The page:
The good, the bad & the ugly of Panenkas: Pirlo, Crouch, Ramsey & more

Quick Reads

A Panenka penalty requires plenty of skill, daring and, most importantly, b*llocks – as the likes of Andrea Pirlo, Peter Crouch and Aaron Ramsey have all found out to varying degrees of success.

Today marks the 41st anniversary of Antonin Panenka’s cheeky penalty technique coming to prominence, when he gently chipped the ball into the back of the net to score the decisive spot-kick as Czechoslovakia beat West Germany in the 1976 European Championship final.

And we’re looking back at some of the best and worst attempts at recreating the penalty, which can make a player look effortlessly cool or hilariously foolish.

But it’s only fair we start with the original – which is most definitely in the ‘good’ category.

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Antonin Panenka v West Germany


The original, the ultimate, the greatest. To pull out a Panenka for the deciding penalty of a major tournament is quite frankly scandalous, but in truth it was not the first time the attacking midfielder had tried the trick.

Speaking to UEFA’s official website, Panenka said: “After each training session I used to stay behind after a game with our goalkeeper and take penalties – we would play for a bar of chocolate or a glass of beer.

“Since he was a very good goalkeeper it became an expensive proposition for me. So, sometimes before going to sleep I tried to think of ways of getting the better of him, to recoup my losses.

“I got the idea that if I delayed the kick and just lightly chipped it, a goalkeeper who dived to the corner of the goal could not jump back up into the air, and this became the basis of my philosophy.

“I started slowly to test it and apply it in practice. As a side effect I started to gain weight, because I was winning the bets. I started to use it in friendlies, in minor leagues, and eventually I perfected it so I used it in the main league as well. The culmination was when I used it at the European Championship.”

• • • •

Andrea Pirlo v England

A modern classic. Joe Hart, with the preening arrogance of the biggest kid in the playground, tried his best to put off Pirlo, a man who by that stage had already won three league titles, two Champions Leagues and a World Cup, when England’s quarter-final with Italy at Euro 2012 went all the way to penalties.

Pirlo, with his typical grace and a hint of a smirk, left the goalkeeper sprawled on the floor, twisting like a distressed seal.

But the midfielder has remained understated about his moment of class, writing in his autobiography: “I made my decision right at the last second, when I saw Joe Hart, the England goalie, doing all sorts on his line.

“As I began my run up, I still hadn’t decided what I was going to do. And then he moved and my mind was made up. It was all impromptu, not premeditated. The only way I could see pushing my chances of scoring close to 100%.

“There was absolutely no showboating about it – that’s not my style.”

• • • •

READ: ‘He speaks with his feet’ – 16 of the best quotes about Andrea Pirlo

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Andrea Pirlo v Barcelona

As much as we don’t like to say this, Pirlo didn’t always get it right.

To his credit, he at least saved his bloopers for when it didn’t really matter, having his bluff called by Jose Pinto in a friendly against Barcelona in 2010.

• • • •

Zinedine Zidane v Italy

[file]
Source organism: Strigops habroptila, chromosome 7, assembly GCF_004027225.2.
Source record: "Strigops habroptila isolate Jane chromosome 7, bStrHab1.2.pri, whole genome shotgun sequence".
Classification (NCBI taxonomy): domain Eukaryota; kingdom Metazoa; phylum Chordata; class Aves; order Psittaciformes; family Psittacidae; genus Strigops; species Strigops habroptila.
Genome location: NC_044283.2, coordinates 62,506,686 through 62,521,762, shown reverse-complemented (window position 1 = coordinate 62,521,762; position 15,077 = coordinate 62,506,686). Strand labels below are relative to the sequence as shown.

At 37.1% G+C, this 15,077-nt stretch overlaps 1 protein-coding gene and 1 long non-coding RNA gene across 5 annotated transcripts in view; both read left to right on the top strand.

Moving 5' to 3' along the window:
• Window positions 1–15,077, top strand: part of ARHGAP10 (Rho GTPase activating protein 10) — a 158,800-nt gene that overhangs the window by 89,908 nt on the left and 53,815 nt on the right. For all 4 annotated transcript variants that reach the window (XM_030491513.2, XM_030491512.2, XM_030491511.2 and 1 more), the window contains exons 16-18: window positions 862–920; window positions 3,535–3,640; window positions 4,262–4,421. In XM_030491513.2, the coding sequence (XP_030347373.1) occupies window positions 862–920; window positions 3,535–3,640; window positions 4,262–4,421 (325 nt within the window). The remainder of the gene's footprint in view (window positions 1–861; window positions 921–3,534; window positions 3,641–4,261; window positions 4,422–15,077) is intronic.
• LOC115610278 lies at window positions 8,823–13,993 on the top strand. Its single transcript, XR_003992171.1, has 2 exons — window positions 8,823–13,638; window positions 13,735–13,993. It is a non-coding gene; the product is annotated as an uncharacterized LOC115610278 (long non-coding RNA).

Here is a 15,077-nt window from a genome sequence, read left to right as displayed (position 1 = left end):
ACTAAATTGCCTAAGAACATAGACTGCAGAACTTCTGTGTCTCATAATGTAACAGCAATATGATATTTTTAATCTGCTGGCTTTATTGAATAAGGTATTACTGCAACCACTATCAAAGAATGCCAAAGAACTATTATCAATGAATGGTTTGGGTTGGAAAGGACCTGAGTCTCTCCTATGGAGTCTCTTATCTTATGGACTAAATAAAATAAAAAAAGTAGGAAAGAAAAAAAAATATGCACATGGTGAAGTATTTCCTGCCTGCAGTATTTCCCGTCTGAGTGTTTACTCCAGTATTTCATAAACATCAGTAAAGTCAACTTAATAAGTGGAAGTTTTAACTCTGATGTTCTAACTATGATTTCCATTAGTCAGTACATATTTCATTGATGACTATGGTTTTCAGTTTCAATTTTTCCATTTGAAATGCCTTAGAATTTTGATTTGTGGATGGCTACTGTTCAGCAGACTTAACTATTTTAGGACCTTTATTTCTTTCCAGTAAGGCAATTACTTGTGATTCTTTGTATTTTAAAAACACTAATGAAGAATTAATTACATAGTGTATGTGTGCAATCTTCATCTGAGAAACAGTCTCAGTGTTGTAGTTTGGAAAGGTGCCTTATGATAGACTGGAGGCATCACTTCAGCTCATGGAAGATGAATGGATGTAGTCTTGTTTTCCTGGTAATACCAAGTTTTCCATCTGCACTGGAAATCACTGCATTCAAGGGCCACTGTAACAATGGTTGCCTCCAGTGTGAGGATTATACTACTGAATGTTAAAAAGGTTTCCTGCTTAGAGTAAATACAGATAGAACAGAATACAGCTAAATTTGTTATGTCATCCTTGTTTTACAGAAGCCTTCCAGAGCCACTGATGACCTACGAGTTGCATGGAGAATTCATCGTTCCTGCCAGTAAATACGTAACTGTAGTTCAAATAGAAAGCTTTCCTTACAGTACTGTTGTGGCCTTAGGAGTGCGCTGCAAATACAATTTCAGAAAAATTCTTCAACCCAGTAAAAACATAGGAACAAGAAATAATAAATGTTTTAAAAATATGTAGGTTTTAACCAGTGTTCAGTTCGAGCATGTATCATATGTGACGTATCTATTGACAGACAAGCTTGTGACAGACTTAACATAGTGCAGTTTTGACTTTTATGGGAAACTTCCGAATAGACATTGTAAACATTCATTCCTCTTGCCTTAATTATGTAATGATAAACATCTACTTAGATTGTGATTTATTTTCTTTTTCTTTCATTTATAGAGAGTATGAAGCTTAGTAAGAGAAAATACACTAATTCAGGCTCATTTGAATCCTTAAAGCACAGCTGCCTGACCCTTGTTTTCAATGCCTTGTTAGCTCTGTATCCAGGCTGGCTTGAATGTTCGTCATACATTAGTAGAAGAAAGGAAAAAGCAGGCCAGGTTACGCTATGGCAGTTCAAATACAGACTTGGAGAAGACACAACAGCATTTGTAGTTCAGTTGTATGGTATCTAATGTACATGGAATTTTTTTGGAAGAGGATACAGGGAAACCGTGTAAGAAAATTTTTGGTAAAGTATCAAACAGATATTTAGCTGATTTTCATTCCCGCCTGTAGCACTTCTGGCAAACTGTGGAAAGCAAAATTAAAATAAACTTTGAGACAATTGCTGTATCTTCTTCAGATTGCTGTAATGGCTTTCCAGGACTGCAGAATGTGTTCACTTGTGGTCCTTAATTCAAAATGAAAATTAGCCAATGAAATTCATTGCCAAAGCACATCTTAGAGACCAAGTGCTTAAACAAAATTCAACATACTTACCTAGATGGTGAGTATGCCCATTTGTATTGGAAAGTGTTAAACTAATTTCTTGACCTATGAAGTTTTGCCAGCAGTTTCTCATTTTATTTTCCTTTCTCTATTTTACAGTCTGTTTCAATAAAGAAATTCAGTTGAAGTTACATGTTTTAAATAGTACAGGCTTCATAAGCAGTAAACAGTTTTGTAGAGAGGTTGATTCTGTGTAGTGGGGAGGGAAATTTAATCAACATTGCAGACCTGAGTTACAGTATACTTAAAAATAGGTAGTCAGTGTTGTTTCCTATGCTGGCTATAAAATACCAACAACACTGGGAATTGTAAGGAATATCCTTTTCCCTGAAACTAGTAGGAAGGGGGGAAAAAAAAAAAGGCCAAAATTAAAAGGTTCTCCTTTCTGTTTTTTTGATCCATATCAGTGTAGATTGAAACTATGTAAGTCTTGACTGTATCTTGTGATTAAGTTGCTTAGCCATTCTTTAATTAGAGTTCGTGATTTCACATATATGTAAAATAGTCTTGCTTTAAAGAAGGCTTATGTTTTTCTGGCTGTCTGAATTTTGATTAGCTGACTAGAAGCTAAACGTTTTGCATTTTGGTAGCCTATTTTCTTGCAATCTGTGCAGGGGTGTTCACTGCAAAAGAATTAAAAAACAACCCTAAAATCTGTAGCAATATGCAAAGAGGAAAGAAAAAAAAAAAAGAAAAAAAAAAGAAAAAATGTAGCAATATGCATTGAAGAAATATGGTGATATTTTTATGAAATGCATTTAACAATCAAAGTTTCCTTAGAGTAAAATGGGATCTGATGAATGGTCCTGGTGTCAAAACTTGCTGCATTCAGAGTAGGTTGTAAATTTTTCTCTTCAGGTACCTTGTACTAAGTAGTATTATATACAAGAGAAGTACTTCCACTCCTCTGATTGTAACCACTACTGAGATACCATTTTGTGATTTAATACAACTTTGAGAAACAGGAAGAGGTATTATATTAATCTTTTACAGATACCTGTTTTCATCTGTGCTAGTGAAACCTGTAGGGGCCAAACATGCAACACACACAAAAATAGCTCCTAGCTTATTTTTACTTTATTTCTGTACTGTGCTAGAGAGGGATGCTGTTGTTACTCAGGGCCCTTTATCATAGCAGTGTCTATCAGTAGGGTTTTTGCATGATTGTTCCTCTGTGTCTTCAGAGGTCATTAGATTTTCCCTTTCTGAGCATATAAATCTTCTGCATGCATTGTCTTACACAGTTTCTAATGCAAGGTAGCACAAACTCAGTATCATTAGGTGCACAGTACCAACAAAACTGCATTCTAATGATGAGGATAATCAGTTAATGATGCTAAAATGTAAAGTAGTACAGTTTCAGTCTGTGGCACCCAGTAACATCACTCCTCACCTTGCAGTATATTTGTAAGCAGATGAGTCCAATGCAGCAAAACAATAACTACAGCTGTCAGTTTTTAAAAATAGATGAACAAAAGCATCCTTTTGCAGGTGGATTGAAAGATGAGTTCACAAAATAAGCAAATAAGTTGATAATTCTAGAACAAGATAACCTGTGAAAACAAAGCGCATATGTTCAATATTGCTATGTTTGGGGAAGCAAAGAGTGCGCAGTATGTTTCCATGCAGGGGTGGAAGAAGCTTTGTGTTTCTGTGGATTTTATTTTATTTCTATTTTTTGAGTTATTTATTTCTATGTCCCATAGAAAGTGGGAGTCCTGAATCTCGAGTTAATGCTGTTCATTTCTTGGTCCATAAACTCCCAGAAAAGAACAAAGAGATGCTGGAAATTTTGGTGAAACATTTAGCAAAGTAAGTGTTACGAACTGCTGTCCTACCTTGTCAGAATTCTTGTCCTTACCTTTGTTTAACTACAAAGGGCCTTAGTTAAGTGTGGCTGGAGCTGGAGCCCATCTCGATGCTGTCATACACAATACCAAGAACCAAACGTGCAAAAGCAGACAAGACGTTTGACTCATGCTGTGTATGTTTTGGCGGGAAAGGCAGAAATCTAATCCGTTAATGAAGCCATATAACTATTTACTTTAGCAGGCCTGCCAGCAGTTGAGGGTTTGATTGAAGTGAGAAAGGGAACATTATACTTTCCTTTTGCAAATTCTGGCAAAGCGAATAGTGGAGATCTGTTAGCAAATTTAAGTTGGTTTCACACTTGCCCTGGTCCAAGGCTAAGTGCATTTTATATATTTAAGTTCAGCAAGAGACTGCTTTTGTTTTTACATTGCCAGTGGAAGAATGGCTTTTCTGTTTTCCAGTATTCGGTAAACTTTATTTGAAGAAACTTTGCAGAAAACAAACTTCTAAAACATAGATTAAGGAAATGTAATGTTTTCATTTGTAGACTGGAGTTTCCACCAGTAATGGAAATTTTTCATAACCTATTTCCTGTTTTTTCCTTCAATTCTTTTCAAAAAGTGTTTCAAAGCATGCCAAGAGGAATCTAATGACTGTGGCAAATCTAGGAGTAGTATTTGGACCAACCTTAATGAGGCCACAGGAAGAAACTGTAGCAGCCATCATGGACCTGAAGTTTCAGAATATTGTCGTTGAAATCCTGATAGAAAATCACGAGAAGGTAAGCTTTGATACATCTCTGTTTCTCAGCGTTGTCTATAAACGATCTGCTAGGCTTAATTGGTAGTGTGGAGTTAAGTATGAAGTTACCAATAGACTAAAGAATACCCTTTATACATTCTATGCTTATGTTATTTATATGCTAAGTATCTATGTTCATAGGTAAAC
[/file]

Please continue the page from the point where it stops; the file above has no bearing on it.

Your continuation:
Possibly the most famous Panenka of all time? Carrying the hopes of a nation in the World Cup final in his last ever match before retiring and with Gianluigi Buffon standing between the ball and the goal, Zidane still had the chutzpah to chip the ball straight down the middle, creating even more suspense by hitting the underside of the bar.

Thank God that was the only drama he was involved in that night. Oh, right, yeah…

• • • •

READ: A forensic analysis of Zizou’s performance vs Brazil, 2006 World Cup

• • • •

Francesco Totti v Lecce

Like Pirlo, it really hurts us to admit that Totti did not always get things right. Similarly, like Piro, he at least got it right when it mattered, with his Panenka against Edwin Van Der Sar helping Italy beat the Netherlands at Euro 2000.

Still, this effort against Lecce was a stinker. And Totti’s face says it all.

• • •

READ: ‘He is the King of Rome’: 13 of the best quotes on Francesco Totti

• • • •

Peter Crouch v Jamaica

Oh, Crouchy. This was Crouchy at the height of his robot-dancing fame, Crouchy at his ‘but look at his England record’ best, Crouchy at his ‘well maybe we don’t need Wayne Rooney or Michael Owen’ level of heroism.

Then it was a reminder that England will always be doomed when it comes to penalties. He still scored a hat-trick though, and we still absolutely love him.

• • •

Gary Lineker v Brazil

Trailing Sir Bobby Charlton’s England goalscoring record by one, Lineker was presented with the perfect opportunity to become his country’s joint-top goalscorer when the Three Lions were awarded a penalty against Brazil in 1992.

But in his final appearance at Wembley, Lineker completely fluffed the chance. Speaking afterwards, he said: “I saw the goalkeeper commit himself early and tried to lift the ball over him…but I scuffed up some grass as I shot and couldn’t get any height.”

Graham Taylor was much less apologetic, commenting: “You could argue that we played Brazil with 10 men.” Ouch.

• • •

Aaron Ramsey v Serbia


Earlier this month, Ramsey pulled out the most recent high-profile Panenka attempt as Wales drew 1-1 with Serbia.

Fittingly, Ramsey converted his penalty at the Rajko Mitic Stadium – the exact same ground where Antonin Panenka made the technique so famous in the first place.

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